Equally fascinating was reading about Desmond’s struggles after a tropical hurricane in 2004 devastated infrastructure and damaged the plantation. Financially unable to rebuild after years of receiving less-than-market-value for his wet cacao beans, which were sold by the bucket to the Jamaican Cocoa Board and then taken, along with the beans of other Jamaican farmers, to a centralized location for fermentation and drying, he received some welcome assistance from the United States Agency for International Development (USAID). After their training and funding for equipment, Desmond was able to take control of the fermentation, drying and selling of his beans such that he is the only direct trade supplier / farm-traceable cocoa exporter in Jamaica. Both quality and consistency improved due to quicker post-harvest handling, additionally his chemical-free farming creates a healthier ecosystem. He is quoted as saying that the fermentation method initially was “40% textbook, 40% experimentation and 20% sheer luck.”

Bachelor’s Hall, which is situated between the John Crow Mountains on the Northeast coast and the Blue Mountains of St. Thomas Parish on the Southeast end of Jamaica, has fertile terroir and rich soil due to natural springs and small rivers running through the property. The Jamaican government introduced Trinitario beans in the 1980s to the already present Criollo and Forastero varieties that were brought to Jamaica in the 1800s from Trinidad. Those Trinitario beans are what SOMA Chocolatemaker used for this particular award-winning, three-ingredient, 70% dark chocolate bar.

As always, I was mesmerized by the impeccable glossy finish and the intricate details of the mold. Can you spot the bird wearing high top sneakers and the distinctive Canadian maple leaf?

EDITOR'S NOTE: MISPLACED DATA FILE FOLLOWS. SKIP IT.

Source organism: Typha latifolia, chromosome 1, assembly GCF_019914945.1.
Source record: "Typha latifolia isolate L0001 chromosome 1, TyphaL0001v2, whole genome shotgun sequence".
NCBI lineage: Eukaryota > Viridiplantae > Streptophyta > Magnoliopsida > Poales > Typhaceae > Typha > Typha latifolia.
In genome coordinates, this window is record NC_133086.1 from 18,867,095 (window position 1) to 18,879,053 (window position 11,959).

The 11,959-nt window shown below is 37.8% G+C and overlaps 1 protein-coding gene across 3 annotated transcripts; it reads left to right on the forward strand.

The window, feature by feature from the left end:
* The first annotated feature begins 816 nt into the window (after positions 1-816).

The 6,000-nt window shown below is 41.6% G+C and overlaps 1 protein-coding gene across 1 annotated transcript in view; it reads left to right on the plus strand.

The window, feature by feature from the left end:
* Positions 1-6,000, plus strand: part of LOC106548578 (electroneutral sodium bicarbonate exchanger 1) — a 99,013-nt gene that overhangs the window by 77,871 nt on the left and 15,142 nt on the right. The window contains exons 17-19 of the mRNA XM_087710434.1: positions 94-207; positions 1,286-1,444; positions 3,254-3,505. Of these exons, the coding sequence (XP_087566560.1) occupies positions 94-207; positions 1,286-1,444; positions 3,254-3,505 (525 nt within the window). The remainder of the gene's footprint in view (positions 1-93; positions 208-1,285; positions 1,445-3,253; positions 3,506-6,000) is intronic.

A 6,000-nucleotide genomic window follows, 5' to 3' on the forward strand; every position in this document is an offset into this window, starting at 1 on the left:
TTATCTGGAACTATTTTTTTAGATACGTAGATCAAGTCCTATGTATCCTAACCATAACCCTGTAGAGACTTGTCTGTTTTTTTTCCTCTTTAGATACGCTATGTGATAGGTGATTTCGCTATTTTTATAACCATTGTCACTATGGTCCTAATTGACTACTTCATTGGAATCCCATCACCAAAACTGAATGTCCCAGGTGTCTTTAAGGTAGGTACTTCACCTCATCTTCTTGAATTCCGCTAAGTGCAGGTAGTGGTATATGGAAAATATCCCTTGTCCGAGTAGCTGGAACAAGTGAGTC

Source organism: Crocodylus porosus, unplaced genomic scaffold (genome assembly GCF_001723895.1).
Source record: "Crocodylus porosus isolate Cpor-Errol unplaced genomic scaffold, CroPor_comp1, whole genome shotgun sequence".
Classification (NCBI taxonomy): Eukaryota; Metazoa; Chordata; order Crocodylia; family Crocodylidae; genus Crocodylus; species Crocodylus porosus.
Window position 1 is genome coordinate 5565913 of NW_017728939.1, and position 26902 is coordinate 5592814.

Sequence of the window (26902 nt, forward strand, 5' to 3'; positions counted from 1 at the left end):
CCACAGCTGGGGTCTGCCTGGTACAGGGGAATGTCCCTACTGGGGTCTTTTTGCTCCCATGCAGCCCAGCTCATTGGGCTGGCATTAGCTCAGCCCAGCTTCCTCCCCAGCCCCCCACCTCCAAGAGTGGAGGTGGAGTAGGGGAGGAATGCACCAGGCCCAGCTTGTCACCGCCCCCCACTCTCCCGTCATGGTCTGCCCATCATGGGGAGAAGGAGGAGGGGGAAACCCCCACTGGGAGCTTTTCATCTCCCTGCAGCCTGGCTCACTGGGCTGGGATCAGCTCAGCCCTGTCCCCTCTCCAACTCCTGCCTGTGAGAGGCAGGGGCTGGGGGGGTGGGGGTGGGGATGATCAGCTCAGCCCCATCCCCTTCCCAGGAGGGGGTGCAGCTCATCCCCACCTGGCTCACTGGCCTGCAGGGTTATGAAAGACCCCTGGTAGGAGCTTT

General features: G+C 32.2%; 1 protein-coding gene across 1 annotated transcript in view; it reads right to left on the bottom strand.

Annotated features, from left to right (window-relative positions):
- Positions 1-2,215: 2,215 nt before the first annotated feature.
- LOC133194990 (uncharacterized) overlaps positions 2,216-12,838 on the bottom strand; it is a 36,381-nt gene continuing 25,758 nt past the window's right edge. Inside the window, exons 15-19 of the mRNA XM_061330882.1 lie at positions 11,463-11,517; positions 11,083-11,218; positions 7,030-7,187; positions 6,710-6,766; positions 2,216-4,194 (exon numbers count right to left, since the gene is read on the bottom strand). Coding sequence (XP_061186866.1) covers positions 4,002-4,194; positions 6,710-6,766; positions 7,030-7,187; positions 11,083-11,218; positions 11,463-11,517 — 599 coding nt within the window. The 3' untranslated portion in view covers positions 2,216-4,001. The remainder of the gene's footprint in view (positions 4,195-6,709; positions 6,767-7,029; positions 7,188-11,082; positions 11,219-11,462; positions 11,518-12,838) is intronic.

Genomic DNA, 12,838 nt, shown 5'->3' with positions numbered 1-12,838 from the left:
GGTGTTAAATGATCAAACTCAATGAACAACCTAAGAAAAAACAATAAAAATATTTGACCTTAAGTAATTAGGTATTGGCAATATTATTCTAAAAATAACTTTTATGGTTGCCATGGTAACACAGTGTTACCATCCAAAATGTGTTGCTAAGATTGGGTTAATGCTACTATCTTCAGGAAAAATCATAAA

Removing the frame-worthy, thin, rectangular bar from the re-sealable plastic wrapper, there was an enticing fruity aroma. Due to the warm California weather, I encountered a soft to medium snap when segmenting tasting morsels instead of the sharp snap that would be possible in cooler conditions.

Pieces melt slowly on your tongue with a smooth and lightly creamy mouthfeel. The flavor started out like an herbal tea and then it evolved to an almost juicy sensation (like biting into an apple). To me, the tart, raspberry notes were muted rather than vibrant, though there was a lingering finish at the back of the throat long after the chocolate was gone from my mouth.

Earlier this year, SOMA Chocolatemaker owners, Cynthia Leung and David Castellan, visited Desmond and Bachelor’s Hall for the first time & recounted their experience on their blog. Toward the end of the post, I was surprised to learn that Desmond also grows coconut trees alongside the cacao, which is apparently uncommon, but his cacao trees seem to love it. This provides a secondary income as well as a natural beverage for his jungle workers. Hopefully one day, when Desmond sets up to create his own bars on-site, he’ll consider adding some coconut to his chocolate – I can already imagine the taste! ?